Conflict theorists see a diverse collection of social groups all struggling for wealth, power and prestige Marx stressed that there are two social classes with competing interest: 1. The bourgeoisie and 2. the proletariat Conflict sociologists see social problems as the inevitable byproducts of power

15 Conflict Theory - continued
social problems are in large part the result of the intentional exploitation of weak groups by powerful ones Sociologists use the conflict model not only on economic conflicts but also on conflicts that have no clear economic basis, conflicts over values, ethics, and behavior

16 Value Conflict Theory Value Conflict Theorists define social problems as conditions that are incompatible with group values. According to this theory, social problems occur when groups with different values meet and compete. From this perspective social problems need to be understood in terms of which groups hold which values and have the power to enforce them against the wishes of other groups.

17 Feminist Theory not really a single theory but a group of theories that share a concern with the same basic questions Many feminists believe that the exploitation of women by their male counterparts is the original and most basic form of social exploitation

George Herbert Mead American Sociologist ( ) is the founder of this perspective Social psychology is concerned with the behavior of single individuals and small groups, and their relationships with the larger society Symbolic interactionists view symbols- things that we attach meaning- as the basis of social life.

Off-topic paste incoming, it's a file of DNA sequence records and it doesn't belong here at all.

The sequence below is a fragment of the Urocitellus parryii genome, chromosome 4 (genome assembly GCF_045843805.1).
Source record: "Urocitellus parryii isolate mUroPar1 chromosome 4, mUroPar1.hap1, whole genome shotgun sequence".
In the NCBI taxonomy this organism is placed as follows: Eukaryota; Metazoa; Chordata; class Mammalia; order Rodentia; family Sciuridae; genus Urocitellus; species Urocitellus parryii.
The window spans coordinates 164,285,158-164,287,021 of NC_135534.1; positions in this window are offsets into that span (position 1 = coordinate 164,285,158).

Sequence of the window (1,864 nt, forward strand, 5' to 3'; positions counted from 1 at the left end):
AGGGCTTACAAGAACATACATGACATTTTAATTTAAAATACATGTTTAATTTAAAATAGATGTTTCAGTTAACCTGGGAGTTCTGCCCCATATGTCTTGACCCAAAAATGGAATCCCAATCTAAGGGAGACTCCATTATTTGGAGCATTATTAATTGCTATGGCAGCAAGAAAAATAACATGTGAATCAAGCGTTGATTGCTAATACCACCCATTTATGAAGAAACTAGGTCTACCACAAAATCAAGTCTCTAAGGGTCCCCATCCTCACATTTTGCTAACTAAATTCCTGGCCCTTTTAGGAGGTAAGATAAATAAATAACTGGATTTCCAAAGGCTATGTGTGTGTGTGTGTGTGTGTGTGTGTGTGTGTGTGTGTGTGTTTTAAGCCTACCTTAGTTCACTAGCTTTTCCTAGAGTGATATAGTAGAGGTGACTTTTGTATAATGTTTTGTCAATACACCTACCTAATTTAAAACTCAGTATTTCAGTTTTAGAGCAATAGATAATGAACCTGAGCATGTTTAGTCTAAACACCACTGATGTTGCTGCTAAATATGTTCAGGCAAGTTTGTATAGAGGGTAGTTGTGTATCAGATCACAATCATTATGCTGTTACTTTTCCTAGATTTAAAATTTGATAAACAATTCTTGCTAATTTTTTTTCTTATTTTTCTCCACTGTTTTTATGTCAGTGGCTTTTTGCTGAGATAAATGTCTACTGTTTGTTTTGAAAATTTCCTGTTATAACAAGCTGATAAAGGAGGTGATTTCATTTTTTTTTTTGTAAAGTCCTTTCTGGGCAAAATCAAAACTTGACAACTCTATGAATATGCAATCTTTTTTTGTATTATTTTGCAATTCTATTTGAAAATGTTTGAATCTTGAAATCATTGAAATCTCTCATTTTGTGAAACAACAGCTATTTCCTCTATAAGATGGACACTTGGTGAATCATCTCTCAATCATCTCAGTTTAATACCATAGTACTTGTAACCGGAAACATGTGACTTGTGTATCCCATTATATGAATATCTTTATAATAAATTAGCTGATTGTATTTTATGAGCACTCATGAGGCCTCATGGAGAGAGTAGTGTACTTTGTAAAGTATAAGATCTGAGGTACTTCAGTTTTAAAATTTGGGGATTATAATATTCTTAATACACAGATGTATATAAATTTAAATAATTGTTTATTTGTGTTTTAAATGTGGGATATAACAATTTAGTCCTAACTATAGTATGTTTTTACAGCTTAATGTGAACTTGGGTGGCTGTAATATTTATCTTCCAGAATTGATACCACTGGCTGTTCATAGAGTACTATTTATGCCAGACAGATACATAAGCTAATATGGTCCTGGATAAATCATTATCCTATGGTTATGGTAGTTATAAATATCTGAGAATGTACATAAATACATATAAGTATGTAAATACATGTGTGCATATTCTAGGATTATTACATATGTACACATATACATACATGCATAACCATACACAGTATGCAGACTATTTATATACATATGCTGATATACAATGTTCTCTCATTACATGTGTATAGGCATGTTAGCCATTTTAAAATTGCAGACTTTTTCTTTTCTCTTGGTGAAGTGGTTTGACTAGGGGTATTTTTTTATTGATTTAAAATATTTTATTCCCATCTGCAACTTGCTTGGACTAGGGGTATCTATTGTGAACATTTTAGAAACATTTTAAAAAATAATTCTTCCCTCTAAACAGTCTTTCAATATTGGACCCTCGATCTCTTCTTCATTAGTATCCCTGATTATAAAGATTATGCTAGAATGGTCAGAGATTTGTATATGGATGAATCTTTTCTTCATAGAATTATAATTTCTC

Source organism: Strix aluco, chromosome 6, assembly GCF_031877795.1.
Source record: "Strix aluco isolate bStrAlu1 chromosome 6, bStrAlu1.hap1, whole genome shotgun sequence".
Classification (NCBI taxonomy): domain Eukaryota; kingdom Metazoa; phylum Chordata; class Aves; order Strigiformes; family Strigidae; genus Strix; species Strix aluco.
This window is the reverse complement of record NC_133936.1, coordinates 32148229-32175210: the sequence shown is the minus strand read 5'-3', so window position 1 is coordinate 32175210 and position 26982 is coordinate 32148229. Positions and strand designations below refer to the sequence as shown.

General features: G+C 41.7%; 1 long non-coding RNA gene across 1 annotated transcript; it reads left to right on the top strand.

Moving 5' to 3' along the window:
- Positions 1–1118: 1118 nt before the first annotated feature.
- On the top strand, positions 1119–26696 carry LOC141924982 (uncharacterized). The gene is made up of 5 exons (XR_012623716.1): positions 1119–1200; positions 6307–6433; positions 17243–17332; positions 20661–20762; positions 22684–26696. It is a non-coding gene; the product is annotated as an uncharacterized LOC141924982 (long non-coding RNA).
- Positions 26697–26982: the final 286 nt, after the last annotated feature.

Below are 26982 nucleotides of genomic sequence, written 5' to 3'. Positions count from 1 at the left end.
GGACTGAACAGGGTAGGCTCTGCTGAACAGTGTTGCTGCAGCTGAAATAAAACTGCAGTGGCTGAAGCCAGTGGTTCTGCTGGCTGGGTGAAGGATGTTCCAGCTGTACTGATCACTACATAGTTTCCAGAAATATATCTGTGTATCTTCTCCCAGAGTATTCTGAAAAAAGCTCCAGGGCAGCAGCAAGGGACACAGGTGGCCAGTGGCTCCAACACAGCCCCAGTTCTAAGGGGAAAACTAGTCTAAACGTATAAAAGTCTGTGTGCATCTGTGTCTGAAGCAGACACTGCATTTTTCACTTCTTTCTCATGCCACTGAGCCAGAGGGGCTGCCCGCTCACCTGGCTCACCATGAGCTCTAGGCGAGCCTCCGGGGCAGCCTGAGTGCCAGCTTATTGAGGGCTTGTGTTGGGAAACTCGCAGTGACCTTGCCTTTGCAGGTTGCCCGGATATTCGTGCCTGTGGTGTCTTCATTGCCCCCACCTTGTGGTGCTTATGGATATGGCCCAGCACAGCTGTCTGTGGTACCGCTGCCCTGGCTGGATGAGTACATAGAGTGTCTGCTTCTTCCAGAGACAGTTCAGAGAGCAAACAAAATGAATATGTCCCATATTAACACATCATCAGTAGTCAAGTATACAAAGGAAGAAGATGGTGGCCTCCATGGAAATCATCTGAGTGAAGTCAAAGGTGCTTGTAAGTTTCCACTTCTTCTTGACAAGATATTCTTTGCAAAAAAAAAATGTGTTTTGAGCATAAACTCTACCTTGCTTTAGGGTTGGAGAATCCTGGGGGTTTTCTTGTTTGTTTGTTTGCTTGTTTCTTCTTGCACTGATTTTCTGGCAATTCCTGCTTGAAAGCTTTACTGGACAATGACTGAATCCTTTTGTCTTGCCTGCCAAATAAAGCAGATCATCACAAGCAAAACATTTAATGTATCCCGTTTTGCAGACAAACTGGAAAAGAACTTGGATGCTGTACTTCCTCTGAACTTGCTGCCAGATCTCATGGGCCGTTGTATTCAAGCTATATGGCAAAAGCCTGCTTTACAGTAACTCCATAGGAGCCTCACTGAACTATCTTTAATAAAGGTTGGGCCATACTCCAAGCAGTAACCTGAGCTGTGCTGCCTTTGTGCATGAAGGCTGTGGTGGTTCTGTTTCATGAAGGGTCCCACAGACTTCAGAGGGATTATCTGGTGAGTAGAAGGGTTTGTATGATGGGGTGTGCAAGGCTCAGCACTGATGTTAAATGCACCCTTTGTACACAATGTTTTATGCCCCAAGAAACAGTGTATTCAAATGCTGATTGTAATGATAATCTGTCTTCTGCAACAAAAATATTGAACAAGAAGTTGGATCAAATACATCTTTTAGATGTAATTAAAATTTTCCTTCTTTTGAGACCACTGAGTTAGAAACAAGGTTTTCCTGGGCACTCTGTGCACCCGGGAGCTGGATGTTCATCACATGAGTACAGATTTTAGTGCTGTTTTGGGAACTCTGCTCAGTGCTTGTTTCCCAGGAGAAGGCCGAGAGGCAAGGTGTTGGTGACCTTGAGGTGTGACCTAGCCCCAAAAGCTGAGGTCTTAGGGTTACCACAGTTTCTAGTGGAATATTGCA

19 A symbol is something representing something else; symbols range from words and language to nonverbal gestures and signs According to symbolic interaction, people attach meanings to each others words and actions To understand individual behavior, the interactionist tries to look at the world though the eyes of the actors involved

20 This understanding of the of the conditions in which we find ourselves, known as the definition of the situation Symbolic interactionism explains our behavior in terms of the patterns of thoughts and beliefs we have, and in terms of the meaning we give our lives

21 Social Construction Of Social Problems
This approach argues that some social problems become dominant and others remain weak or unheeded. The activities of individuals and institutions in society shape our consciousness of the social world. Journalists, television commentators, editorial writers, professors among others.

22 Labeling: An Interactionist View
This theory focuses on the impact of labels applied to those who deviate. Power differences result in an inconsistency in labeling. Labeling theorists argue that social problems are conditions under which certain behaviors or situations become defined as social problems.

23 Who benefits from labeling homosexuals deviant?
Terrorists vs Freedom fighters, looters vs desperate survivors. According to labeling theory, the way to solve social problems is to change the definition of what is considered deviant.